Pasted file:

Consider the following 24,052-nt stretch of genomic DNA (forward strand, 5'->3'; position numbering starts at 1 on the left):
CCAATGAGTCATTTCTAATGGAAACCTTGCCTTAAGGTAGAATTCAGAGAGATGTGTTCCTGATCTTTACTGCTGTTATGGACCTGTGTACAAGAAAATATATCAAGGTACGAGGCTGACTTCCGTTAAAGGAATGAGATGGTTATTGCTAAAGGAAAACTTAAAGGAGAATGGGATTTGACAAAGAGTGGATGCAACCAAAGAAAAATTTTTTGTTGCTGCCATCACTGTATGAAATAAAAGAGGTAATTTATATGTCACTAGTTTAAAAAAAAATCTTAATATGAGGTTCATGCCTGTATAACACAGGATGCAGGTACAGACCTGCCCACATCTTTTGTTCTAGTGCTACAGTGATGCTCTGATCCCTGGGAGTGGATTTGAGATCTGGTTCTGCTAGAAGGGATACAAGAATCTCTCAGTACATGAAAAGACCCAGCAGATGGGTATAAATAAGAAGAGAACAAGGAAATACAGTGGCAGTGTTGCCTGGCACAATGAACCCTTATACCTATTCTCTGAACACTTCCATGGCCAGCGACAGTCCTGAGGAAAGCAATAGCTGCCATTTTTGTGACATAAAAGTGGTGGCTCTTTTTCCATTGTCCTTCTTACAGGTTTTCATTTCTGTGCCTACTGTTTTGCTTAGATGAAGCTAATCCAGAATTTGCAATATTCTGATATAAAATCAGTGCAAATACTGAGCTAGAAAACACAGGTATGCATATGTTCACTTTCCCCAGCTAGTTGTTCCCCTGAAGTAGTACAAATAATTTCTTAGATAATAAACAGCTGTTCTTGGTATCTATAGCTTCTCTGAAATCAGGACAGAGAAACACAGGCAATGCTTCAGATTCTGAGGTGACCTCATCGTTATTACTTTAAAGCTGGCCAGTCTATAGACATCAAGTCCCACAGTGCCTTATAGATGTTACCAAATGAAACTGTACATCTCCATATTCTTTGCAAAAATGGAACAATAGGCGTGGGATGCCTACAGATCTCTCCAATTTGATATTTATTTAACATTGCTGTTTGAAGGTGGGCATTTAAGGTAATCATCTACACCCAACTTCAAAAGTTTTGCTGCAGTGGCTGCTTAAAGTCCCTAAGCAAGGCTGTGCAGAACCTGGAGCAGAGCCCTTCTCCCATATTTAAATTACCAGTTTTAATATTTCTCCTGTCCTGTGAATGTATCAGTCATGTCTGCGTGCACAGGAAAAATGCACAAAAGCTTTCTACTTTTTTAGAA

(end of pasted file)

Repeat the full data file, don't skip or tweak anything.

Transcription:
Consider the following 24,052-nt stretch of genomic DNA (forward strand, 5'->3'; position numbering starts at 1 on the left):
CCAATGAGTCATTTCTAATGGAAACCTTGCCTTAAGGTAGAATTCAGAGAGATGTGTTCCTGATCTTTACTGCTGTTATGGACCTGTGTACAAGAAAATATATCAAGGTACGAGGCTGACTTCCGTTAAAGGAATGAGATGGTTATTGCTAAAGGAAAACTTAAAGGAGAATGGGATTTGACAAAGAGTGGATGCAACCAAAGAAAAATTTTTTGTTGCTGCCATCACTGTATGAAATAAAAGAGGTAATTTATATGTCACTAGTTTAAAAAAAAATCTTAATATGAGGTTCATGCCTGTATAACACAGGATGCAGGTACAGACCTGCCCACATCTTTTGTTCTAGTGCTACAGTGATGCTCTGATCCCTGGGAGTGGATTTGAGATCTGGTTCTGCTAGAAGGGATACAAGAATCTCTCAGTACATGAAAAGACCCAGCAGATGGGTATAAATAAGAAGAGAACAAGGAAATACAGTGGCAGTGTTGCCTGGCACAATGAACCCTTATACCTATTCTCTGAACACTTCCATGGCCAGCGACAGTCCTGAGGAAAGCAATAGCTGCCATTTTTGTGACATAAAAGTGGTGGCTCTTTTTCCATTGTCCTTCTTACAGGTTTTCATTTCTGTGCCTACTGTTTTGCTTAGATGAAGCTAATCCAGAATTTGCAATATTCTGATATAAAATCAGTGCAAATACTGAGCTAGAAAACACAGGTATGCATATGTTCACTTTCCCCAGCTAGTTGTTCCCCTGAAGTAGTACAAATAATTTCTTAGATAATAAACAGCTGTTCTTGGTATCTATAGCTTCTCTGAAATCAGGACAGAGAAACACAGGCAATGCTTCAGATTCTGAGGTGACCTCATCGTTATTACTTTAAAGCTGGCCAGTCTATAGACATCAAGTCCCACAGTGCCTTATAGATGTTACCAAATGAAACTGTACATCTCCATATTCTTTGCAAAAATGGAACAATAGGCGTGGGATGCCTACAGATCTCTCCAATTTGATATTTATTTAACATTGCTGTTTGAAGGTGGGCATTTAAGGTAATCATCTACACCCAACTTCAAAAGTTTTGCTGCAGTGGCTGCTTAAAGTCCCTAAGCAAGGCTGTGCAGAACCTGGAGCAGAGCCCTTCTCCCATATTTAAATTACCAGTTTTAATATTTCTCCTGTCCTGTGAATGTATCAGTCATGTCTGCGTGCACAGGAAAAATGCACAAAAGCTTTCTACTTTTTTAGAA